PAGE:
How are money judgments enforced?

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Jeffrey Johnson is a legal writer with a focus on personal injury. He has worked on personal injury and sovereign immunity litigation in addition to experience in family, estate, and criminal law. He earned a J.D. from the University of Baltimore and has worked in legal offices and non-profits in Maryland, Texas, and North Carolina. He has also earned an MFA in screenwriting from Chapman Univer...

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UPDATED: Jul 15, 2021

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The typical methods employed in enforcing money judgments include:

Voluntary Compliance – Very often a judgment debtor will pay the money owed to a judgment creditor and thus satisfy the money judgment. If the judgment debtor does not pay, the judgment creditor should contact him/her and ask for payment. Sometimes a simple telephone call or a short letter yields results, sometimes a lien or execution is required.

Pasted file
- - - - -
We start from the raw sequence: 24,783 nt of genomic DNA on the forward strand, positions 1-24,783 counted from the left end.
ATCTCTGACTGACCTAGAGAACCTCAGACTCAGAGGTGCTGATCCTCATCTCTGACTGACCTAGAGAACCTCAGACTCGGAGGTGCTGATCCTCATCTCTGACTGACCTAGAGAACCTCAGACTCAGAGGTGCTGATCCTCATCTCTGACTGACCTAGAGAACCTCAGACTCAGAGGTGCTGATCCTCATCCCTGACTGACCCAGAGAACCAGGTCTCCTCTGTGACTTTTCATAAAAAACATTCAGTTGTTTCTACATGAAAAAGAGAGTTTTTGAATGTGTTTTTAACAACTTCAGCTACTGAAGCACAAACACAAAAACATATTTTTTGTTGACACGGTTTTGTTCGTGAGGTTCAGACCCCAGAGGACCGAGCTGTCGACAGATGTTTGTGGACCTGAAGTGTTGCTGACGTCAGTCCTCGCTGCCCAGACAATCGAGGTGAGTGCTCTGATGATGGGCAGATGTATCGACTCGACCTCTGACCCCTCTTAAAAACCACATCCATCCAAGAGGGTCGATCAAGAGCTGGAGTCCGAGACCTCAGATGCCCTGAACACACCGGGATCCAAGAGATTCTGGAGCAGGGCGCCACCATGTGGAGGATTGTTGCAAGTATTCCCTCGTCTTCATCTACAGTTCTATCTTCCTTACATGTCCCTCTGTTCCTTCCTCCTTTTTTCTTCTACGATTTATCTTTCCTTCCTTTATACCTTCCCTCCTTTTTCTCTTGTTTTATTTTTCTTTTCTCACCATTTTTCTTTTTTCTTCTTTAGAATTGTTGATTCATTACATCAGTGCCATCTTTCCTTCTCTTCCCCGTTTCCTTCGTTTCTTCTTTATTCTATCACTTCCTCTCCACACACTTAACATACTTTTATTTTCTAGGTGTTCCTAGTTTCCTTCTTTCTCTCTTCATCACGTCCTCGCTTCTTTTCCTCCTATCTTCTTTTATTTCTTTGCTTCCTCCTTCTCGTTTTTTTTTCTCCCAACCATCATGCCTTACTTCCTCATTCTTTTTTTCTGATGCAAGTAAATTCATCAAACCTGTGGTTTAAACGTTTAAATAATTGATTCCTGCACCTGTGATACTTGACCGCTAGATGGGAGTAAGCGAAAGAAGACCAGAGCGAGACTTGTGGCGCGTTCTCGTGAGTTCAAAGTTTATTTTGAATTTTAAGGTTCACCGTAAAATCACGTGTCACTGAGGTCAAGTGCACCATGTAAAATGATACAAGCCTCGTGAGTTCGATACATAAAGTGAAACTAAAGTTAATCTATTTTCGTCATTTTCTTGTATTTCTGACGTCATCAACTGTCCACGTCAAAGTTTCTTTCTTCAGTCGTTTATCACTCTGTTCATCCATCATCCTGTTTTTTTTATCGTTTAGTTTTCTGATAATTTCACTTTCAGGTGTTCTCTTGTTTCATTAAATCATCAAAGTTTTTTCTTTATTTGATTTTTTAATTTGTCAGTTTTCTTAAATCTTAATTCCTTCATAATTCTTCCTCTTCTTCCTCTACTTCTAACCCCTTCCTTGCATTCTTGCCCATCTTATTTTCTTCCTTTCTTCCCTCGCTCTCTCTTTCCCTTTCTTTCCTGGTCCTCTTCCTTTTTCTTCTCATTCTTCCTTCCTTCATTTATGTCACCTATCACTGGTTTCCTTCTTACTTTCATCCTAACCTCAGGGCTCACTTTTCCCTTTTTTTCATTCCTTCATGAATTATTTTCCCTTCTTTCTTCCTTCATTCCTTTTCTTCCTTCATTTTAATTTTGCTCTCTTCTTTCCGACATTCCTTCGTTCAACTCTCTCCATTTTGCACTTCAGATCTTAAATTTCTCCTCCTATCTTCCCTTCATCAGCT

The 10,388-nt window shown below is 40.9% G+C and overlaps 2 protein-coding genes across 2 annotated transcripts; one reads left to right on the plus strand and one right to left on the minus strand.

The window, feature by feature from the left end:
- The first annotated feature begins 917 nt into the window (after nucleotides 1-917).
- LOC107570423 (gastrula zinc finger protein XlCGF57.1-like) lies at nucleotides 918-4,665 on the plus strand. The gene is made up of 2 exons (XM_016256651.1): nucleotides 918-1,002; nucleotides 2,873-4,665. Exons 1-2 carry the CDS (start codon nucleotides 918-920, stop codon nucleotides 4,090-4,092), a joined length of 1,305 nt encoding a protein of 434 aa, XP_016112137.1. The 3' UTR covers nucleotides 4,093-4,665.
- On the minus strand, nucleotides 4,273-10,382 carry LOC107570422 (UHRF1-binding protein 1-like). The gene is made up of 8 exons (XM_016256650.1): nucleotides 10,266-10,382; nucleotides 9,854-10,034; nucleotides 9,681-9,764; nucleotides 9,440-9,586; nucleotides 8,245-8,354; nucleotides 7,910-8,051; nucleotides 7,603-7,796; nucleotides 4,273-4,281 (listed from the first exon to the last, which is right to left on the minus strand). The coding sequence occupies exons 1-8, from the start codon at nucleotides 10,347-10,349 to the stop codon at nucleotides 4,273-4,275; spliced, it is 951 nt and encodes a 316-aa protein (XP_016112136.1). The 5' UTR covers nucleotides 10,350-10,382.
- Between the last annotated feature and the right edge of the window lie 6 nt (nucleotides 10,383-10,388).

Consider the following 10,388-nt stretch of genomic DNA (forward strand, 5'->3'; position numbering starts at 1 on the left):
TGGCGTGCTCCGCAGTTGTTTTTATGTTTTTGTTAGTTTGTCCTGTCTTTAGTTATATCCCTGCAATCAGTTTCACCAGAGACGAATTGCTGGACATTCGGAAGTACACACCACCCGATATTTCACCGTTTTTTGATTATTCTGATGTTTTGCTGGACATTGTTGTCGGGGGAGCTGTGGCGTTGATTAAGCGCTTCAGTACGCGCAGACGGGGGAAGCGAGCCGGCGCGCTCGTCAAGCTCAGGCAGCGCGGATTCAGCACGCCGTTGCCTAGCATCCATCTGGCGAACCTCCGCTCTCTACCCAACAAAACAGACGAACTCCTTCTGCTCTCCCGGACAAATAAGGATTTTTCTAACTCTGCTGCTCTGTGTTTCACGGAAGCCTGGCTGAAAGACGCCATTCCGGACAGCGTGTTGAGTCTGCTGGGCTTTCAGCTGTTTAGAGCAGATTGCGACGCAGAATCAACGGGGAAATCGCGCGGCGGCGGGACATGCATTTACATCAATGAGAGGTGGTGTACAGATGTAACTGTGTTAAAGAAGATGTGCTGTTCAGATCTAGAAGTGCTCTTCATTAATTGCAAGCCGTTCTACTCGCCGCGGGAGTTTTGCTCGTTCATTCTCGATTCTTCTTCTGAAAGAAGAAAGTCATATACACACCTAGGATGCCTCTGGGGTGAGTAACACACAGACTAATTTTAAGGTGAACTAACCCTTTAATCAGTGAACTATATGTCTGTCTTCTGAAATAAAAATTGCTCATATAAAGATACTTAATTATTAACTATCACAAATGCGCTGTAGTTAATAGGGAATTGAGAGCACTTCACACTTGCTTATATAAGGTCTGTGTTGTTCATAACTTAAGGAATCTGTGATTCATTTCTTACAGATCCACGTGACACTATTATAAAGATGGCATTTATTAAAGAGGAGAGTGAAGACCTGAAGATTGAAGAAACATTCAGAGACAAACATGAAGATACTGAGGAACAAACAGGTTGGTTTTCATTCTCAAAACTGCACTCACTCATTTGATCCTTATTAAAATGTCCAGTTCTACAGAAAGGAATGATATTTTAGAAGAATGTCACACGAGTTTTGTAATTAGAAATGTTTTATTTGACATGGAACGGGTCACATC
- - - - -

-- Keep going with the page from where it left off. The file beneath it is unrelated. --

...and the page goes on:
Judgment Lien – A lien is a charge, security or encumbrance on a piece of property. A judgment creditor can place a lien on both the real and personal property of the judgment debtor. When property subject to a lien is sold, either a portion of the proceeds are used to satisfy the outstanding lien or the property is sold subject to the lien.

Execution and Levy– Execution of a money judgment is obtained through a legal process of enforcing the judgment by seizure and subsequent sale of the property owned by a judgment debtor.

Wage Garnishment – a form of execution and levy, a legal process of enforcing a money judgment by directing the employer of a judgment debtor to pay a portion (typically up to 25% for a money judgment or up to 50% pursuant to a order of payment of support) of wages earned by the judgment debtor directly to the judgment creditor.

When a judgment debtor refuses to pay a money judgment, a judgment creditor typically will proceed with both judgment liens and execution to enforce the judgment.

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